The Roman Emperor Nero is one of the most controversial figures in the history of the Roman Empire. During the early years of Nero's reign he lowered taxes and made positive changes to slavery laws. One of the most notable events that occurred during the later years was the burning of Rome in 64 A.D.Know More
Nero was 17 years old when he became the Emperor of the Roman Empire after the death of his stepfather, the Emperor Claudius in 54 A.D. Nero was a respected and fair leader during the first part of his reign. He gave slaves the right to bring complaints up against their masters and banned capitol punishment within the Empire. He also supported the arts and athletics.
In the year 59 A.D. Nero ordered his mother to be murdered due to her interference in both his personal life and political policies. After her murder Nero became known as a tyrant. He spent excess amounts of government funds on personal indulgences, and began to execute or exile members of the senate who opposed him or who he felt threatened by. In 64 A.D. the Great Fire burned for 10 days and decimated 75% of Rome. While there is no concrete proof, it is believed that Nero started the fire to make room for his new villa. Nero placed blame on the Christians and began a campaign of heavy persecution against them. These antics continued until Nero committed suicide in 68 A.D.Learn more in Ancient Rome
At its height, the Roman Empire covered much of Europe, including areas that would become Portugal, Spain, Andorra, England, France, Monaco, Luxembourg, Belgium, the Netherlands, Germany, Switzerland, Liechtenstein, Italy, San Marino, Malta, Austria, Slovenia, Croatia, Bosnia-Herzegovina, Hungary, Albania, Greece, Macedonia, Romania, Bulgaria, Turkey and Armenia. It also included territory in the Middle East and Africa that later became Syria, Iraq, Cyprus, Lebanon, Jordan, Israel, Egypt, Libya, Tunisia, Algeria and Morocco.Full Answer >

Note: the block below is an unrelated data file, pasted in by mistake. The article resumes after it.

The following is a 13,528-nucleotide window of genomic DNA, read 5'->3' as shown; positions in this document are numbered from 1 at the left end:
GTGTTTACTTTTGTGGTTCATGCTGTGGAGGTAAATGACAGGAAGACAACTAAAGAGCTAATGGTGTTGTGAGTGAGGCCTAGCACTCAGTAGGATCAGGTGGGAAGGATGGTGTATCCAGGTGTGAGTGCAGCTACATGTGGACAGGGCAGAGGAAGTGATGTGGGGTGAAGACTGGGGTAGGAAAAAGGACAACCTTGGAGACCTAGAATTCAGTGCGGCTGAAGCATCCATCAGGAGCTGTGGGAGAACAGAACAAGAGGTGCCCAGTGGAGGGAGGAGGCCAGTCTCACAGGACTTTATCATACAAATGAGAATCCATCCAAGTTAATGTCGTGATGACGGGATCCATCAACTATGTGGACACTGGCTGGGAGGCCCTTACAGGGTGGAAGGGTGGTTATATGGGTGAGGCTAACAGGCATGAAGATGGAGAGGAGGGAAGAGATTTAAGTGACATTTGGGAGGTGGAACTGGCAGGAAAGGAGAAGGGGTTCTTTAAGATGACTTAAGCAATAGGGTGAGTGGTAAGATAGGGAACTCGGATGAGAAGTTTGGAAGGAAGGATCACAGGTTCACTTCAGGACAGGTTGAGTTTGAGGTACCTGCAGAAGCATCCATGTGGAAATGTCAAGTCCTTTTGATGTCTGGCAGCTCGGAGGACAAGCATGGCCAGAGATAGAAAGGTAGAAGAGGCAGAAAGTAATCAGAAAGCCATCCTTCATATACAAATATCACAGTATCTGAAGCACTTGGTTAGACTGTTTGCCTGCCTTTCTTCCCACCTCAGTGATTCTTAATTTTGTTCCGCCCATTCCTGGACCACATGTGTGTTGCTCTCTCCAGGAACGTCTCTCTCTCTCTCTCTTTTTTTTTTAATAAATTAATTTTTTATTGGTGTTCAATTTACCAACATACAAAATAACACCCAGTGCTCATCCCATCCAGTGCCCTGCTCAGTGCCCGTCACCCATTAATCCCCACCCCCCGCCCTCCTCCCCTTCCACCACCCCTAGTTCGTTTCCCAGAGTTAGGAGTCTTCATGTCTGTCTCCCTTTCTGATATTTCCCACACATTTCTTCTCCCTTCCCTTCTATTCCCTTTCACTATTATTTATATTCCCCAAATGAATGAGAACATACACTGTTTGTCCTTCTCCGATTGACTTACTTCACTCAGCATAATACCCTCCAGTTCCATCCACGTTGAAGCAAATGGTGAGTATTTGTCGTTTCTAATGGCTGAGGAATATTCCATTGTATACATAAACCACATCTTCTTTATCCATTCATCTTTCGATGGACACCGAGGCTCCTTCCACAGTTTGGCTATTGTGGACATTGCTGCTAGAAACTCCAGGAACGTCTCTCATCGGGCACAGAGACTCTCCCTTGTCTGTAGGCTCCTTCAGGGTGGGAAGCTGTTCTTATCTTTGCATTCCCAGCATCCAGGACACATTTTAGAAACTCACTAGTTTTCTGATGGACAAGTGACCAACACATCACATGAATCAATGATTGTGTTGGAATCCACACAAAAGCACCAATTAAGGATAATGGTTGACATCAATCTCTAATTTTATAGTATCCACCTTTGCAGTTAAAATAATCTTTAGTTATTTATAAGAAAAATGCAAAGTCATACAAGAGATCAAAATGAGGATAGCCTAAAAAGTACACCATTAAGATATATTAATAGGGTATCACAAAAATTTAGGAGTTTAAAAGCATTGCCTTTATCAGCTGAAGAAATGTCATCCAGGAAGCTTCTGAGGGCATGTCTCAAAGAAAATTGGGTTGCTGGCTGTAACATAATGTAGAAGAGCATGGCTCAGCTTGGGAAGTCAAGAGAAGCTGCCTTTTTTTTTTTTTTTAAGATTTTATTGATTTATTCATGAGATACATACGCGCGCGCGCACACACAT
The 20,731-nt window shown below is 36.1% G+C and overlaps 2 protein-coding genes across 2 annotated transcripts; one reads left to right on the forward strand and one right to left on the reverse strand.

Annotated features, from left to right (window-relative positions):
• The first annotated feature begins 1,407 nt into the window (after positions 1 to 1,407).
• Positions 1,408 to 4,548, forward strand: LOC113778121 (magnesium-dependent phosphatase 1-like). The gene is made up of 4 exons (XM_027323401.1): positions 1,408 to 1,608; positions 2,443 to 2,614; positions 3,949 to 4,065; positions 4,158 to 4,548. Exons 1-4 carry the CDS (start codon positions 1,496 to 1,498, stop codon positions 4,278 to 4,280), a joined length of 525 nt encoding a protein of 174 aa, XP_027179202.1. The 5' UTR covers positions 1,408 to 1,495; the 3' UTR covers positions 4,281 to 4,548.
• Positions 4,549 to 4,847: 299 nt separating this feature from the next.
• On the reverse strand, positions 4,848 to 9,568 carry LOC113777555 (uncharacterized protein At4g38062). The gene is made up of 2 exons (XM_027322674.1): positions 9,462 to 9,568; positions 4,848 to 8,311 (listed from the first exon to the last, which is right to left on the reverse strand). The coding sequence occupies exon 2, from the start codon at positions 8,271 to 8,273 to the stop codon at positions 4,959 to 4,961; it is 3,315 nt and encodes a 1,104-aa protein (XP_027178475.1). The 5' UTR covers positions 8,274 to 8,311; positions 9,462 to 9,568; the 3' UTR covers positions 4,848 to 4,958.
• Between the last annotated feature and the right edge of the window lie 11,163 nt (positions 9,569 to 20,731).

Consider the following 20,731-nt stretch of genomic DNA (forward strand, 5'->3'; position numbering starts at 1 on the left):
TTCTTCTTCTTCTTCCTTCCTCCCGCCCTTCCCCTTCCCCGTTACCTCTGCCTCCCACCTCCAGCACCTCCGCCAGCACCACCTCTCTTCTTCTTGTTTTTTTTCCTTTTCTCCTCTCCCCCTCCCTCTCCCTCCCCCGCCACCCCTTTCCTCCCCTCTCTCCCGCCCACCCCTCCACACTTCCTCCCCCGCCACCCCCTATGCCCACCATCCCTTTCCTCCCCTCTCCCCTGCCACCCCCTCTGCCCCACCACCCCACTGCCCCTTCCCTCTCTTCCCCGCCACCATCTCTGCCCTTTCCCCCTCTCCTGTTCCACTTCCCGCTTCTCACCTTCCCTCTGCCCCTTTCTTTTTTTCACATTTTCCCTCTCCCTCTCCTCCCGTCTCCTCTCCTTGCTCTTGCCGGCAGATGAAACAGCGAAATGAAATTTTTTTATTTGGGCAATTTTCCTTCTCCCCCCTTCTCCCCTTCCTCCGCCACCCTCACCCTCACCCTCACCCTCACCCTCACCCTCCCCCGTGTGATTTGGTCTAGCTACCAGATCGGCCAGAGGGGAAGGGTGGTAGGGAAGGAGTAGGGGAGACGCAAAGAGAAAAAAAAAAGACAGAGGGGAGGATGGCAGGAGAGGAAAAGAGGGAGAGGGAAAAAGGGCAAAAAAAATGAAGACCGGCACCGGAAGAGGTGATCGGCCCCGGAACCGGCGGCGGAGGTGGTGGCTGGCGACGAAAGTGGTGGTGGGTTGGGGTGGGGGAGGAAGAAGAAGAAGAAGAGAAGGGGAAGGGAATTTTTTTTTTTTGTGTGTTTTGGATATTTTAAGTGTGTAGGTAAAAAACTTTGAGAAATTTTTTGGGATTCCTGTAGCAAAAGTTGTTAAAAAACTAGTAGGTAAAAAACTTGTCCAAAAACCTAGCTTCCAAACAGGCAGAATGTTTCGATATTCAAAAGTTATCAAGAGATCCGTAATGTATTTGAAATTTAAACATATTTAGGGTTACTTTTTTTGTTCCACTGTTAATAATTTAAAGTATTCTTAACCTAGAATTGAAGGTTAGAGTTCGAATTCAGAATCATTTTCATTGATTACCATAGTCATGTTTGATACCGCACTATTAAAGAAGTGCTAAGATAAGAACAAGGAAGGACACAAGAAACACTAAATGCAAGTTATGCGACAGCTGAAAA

The Edict of Milan is considered an influential factor in the fall of the Roman Empire. Many have argued that the rise of the Christian faith, which was a direct result of the Edict of Milan, contributed to the decline of Rome. The Roman emperors Constantine I and Licinius formed the edict in Milan in February 313.Full Answer >
The expansion of the Roman Empire was based on both the advent of roads and development of advanced water systems. Rome also permitted the people they defeated in war to govern themselves as long as they remained loyal to Rome.Full Answer >
At the peak of the Roman Empire's reach, around A.D. 117, the Empire stretched as far north as modern Scotland, stretched down through Europe east into Asia as far as the border between modern day Iraq and Iran, with its southern reaches extending into northern Africa. At its height, the Roman Empire had geographic stake in up to 48 modern-day countries, including the Palestinian territories.Full Answer >